Demographers are noting the rise of “co-parenting”—a new movement involving contract-based parenting that is challenging the definition of family.
The rise of co-parenting is largely due to the Internet, where numerous websites allow individuals to meet a parent online. Co-parenting allows unmarried people to find other individuals who are willing to have children together.
Today, co-parenting is largely popular among homosexual men and women who want to have children. However, co-parenting also appeals to individuals who want to experience parenthood without the “trouble” of committed, long-term marriage relationships.
Normally, co-parent hopefuls browse online databases, looking for another person who would match their interests and personalities. Overall, the premise behind co-parenting is that parenthood does not have to be based on love and commitment, but can instead be founded upon a contract where both parents share child-rearing responsibilities.
“All a child needs to develop and grow is attention, encouragement and love,” says Ivan Fatovic, founder of one of today’s most popular co-parenting sites. “A modern family unit can provide that as well a traditional one. We’re all looking for healthy, happy, and balanced children.”
“Growing divorce rates combined with people waiting increasingly longer to get married and have children are leading indicators pointing towards a society where co-parenting has the potential to be much more prevalent,” he added.
Earlier this month, ABC News highlighted the story of Rachel Hope of Los Angeles. Hope has two children, ages 22 and 4, who were both raised with different fathers. Now, Hope is searching for yet another man to serve as a co-parent.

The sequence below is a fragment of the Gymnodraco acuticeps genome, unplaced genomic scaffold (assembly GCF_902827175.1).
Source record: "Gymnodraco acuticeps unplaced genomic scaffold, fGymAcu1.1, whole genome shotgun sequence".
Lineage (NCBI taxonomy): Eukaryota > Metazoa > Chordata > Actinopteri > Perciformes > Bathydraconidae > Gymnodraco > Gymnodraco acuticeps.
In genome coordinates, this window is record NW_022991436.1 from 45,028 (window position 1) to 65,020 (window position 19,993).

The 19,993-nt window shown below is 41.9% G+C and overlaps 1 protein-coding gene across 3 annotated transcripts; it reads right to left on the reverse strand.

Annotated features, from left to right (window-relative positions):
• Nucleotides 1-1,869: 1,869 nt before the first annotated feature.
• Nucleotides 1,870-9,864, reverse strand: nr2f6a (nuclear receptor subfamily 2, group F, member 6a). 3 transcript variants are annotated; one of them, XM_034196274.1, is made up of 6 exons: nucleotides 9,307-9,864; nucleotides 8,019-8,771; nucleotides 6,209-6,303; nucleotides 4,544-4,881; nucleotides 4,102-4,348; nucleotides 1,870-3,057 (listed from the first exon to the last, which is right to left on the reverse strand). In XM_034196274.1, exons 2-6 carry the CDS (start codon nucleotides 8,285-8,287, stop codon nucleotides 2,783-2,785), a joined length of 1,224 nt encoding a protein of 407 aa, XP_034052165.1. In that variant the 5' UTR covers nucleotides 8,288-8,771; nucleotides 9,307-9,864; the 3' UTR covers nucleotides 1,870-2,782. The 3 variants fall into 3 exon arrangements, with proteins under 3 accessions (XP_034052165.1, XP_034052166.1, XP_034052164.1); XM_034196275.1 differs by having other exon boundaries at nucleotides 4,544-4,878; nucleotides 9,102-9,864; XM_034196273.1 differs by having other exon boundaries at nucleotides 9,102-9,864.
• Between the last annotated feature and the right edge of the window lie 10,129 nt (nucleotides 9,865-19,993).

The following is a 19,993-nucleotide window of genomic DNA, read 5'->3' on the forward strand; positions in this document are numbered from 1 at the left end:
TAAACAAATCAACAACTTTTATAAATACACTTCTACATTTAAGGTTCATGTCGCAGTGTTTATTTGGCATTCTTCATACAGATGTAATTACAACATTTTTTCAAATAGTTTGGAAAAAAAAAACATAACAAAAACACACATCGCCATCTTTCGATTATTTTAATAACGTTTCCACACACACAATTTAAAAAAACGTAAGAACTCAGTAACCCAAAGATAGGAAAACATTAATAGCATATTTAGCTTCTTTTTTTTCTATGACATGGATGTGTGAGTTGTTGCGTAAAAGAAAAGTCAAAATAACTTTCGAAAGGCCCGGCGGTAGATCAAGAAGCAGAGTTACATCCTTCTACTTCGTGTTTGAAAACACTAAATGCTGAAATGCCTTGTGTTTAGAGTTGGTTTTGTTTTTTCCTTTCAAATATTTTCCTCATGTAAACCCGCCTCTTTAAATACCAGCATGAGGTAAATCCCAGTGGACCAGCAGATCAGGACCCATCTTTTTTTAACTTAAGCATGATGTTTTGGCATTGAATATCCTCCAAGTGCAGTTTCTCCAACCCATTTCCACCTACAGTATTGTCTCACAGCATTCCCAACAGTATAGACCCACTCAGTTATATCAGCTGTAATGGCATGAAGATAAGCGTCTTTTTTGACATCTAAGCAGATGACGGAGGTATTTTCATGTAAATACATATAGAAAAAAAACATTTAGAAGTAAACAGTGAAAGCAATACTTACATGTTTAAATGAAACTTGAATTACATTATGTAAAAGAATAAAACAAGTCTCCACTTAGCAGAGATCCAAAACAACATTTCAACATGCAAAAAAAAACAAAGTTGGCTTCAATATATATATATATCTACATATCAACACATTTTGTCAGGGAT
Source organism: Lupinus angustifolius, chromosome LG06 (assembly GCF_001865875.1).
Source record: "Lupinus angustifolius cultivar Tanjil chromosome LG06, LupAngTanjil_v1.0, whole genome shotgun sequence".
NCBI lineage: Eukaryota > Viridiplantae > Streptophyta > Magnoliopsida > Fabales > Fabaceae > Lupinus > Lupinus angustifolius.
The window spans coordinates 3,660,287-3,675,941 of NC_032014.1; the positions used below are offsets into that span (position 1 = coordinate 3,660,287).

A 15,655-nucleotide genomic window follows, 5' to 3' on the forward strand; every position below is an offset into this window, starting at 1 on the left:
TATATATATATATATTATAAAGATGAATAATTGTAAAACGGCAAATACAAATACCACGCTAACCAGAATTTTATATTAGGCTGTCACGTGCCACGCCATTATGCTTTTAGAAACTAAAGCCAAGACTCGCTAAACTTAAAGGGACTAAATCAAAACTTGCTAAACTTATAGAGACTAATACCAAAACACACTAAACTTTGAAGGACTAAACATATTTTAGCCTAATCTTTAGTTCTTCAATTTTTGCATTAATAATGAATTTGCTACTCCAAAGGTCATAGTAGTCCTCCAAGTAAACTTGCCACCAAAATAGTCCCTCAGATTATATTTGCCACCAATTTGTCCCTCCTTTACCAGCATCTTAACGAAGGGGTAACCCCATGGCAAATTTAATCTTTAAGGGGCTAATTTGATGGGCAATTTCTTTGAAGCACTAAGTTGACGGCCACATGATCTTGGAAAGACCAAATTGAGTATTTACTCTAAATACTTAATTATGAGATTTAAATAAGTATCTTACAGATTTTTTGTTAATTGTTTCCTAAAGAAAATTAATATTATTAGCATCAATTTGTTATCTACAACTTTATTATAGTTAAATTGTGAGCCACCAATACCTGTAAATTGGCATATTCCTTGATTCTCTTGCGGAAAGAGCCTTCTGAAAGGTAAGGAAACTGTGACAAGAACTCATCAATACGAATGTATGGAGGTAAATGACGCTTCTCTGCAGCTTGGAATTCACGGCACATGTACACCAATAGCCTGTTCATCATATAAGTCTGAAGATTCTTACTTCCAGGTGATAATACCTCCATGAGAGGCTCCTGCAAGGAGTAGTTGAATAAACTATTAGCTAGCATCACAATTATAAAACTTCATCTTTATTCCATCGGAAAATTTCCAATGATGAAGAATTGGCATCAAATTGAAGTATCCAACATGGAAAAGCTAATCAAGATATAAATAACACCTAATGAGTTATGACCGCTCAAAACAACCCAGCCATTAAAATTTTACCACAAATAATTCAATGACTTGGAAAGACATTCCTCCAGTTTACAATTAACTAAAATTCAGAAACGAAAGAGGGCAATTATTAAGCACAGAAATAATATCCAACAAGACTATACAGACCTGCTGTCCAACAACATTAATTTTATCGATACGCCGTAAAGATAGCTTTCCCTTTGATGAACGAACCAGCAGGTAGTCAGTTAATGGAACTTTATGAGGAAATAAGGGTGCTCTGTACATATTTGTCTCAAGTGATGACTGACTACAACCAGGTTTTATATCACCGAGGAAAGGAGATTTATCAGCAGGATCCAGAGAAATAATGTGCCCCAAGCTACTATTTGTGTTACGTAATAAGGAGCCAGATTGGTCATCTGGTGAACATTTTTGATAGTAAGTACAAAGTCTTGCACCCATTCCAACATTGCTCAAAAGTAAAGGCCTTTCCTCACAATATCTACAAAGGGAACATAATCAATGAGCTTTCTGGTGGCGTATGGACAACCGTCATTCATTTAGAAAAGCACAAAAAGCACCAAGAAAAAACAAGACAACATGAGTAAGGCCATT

“If you’re blessed to meet a soul mate and you just gel and it works and you have children, that’s ideal, no one is disputing that,” Hope told the news outlet. “But what about the rest of us who didn’t meet that person, or not in time?”
Co-parents say they are pleased that the nuclear family is no longer the only accepted societal norm.
“I spent 15 years of humiliation with people turning me down while I was looking for a third co-parent because everyone thought I was weird,” Hope told The Guardian. “But now … I can pretty much have my pick of many, many fabulously qualified men.”
However, despite the rapid rise in co-parenting, many experts maintain that the traditional, nuclear family structure is healthiest for both children and societies. Dr. Robert Fellmeth, executive director of the Children’s Advocacy Institute, told ABC News that commitment between husbands and wives is essential.
“I’m a 19th century romantic in saying that there is an advantage in at least trying to have the relationship between the parent that’s deep and meaningful and goes beyond simply the mutual desire to have a child,” he said. “The child benefits from having two parents who love each other, who are willing to sacrifice for each other.”
Andreas J. Kostenberger, a professor at Southeastern Baptist Theological Seminary, writes in a Family Research Council article that, according to the Bible, “marriage and the family are not human conventions based merely on a temporary consensus and time-honored tradition.”
“Instead,” Kostenberger explains, “Scripture teaches that family was God’s idea and that marriage is a divine, not merely human, institution. The implication of this truth is significant indeed, for this means that humans are not free to renegotiate or redefine marriage and the family in any way they choose but that they are called to preserve and respect what has been divinely instituted.”
“This is in keeping,” Kostenberger continues, “with Jesus’ words, uttered when his contemporaries asked him about the permissibility of divorce: ‘What therefore God has joined together let not man separate’ (Matthew 19:6). For this reason, marriage is far more than a human social contract; it is a divinely instituted covenant.”
Photo: The Guardian